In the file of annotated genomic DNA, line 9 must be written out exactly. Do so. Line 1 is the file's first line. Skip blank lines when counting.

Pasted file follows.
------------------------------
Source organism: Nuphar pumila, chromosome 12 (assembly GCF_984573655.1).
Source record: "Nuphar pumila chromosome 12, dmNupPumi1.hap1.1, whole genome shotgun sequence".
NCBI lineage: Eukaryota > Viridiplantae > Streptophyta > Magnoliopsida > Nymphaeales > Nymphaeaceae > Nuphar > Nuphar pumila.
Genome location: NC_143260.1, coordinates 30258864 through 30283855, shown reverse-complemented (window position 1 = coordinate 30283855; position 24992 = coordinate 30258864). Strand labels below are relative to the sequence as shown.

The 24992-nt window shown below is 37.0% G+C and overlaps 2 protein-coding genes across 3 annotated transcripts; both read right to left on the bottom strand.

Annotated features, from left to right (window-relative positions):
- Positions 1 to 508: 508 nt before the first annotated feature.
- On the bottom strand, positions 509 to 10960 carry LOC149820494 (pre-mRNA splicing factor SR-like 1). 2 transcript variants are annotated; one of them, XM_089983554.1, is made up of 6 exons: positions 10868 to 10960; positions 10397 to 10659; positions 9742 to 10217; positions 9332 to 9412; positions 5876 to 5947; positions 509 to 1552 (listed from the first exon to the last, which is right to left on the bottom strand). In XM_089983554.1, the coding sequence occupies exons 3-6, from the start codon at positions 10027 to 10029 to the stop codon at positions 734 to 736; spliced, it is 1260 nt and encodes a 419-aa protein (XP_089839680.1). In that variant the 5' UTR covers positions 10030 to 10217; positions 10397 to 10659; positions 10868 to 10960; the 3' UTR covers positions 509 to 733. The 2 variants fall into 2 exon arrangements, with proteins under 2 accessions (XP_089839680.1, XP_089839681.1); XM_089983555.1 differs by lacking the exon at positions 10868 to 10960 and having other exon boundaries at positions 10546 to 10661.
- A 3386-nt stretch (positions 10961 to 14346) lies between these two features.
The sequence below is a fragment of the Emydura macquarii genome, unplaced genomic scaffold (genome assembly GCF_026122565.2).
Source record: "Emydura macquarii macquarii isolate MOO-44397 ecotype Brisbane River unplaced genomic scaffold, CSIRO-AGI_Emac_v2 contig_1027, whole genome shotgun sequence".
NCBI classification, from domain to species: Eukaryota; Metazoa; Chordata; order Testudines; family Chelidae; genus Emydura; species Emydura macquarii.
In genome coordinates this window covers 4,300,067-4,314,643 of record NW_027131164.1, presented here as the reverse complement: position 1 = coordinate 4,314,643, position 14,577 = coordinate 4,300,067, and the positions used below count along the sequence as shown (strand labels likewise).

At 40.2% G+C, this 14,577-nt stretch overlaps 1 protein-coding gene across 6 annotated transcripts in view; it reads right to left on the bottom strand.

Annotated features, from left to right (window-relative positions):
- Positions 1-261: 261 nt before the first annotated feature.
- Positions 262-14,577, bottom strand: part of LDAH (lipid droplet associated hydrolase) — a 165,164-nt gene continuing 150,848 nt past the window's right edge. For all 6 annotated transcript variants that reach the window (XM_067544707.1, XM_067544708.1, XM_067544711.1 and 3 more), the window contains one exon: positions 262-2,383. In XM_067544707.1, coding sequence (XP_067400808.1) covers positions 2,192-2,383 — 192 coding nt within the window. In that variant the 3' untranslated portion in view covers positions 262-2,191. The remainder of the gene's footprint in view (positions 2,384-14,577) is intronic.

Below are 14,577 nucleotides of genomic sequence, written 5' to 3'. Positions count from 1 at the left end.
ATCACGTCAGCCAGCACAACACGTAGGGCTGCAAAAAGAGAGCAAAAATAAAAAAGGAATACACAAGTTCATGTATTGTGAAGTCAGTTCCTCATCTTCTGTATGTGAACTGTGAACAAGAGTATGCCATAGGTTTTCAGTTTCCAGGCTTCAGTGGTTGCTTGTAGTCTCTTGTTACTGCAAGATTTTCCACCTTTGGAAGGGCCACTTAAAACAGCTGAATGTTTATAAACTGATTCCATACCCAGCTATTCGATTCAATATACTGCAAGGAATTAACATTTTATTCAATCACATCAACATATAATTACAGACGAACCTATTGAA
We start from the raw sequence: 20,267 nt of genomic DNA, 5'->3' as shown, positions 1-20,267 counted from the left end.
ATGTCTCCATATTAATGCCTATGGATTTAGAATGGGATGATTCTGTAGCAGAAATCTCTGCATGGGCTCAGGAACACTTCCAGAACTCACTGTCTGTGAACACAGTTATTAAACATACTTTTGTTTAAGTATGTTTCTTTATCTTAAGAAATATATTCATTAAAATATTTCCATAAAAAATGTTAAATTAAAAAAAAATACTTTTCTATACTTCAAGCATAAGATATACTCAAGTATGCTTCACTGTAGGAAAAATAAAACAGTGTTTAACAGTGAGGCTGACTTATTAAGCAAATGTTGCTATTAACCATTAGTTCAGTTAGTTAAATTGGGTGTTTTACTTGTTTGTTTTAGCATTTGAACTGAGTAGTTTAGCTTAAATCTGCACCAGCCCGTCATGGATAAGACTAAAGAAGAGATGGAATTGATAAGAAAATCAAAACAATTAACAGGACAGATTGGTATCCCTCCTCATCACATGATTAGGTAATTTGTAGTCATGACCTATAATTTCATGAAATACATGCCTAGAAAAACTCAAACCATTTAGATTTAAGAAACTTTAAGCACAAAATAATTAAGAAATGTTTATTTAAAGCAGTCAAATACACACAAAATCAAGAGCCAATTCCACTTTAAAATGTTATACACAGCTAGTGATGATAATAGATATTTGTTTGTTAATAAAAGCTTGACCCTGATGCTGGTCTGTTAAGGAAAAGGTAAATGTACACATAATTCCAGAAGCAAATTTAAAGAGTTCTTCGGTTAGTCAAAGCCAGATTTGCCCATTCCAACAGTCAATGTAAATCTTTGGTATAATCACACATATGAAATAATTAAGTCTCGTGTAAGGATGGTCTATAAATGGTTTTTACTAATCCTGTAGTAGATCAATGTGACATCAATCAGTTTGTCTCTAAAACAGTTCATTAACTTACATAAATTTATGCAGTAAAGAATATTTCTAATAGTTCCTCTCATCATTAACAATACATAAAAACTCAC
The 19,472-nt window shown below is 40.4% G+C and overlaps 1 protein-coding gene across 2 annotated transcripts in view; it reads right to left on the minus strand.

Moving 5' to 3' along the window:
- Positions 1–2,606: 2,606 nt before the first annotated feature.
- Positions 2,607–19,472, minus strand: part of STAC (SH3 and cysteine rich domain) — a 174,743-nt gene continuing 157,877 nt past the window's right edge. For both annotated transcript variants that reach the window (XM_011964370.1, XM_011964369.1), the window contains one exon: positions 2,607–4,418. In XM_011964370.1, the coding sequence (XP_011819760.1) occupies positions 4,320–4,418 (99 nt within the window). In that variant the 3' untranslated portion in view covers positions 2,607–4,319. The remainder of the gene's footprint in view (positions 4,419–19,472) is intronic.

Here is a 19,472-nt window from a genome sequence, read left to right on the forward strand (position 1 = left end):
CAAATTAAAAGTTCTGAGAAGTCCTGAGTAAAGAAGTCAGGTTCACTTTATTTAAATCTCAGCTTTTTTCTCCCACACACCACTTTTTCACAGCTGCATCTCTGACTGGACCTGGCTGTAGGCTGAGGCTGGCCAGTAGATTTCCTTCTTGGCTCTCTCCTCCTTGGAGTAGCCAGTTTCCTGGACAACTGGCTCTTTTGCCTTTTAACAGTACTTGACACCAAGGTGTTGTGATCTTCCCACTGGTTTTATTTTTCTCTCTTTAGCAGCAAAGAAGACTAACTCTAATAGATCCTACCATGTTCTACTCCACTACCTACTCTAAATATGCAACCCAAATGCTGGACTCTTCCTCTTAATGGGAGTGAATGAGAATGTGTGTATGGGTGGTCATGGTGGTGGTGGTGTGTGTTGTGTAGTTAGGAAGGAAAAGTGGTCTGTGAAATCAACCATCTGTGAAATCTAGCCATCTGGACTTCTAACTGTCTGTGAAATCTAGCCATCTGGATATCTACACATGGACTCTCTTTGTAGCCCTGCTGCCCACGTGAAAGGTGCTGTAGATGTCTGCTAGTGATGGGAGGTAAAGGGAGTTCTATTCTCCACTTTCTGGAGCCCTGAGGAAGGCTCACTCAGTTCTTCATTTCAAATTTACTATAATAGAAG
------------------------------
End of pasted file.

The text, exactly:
- A 3386-nt stretch (positions 10961 to 14346) lies between these two features.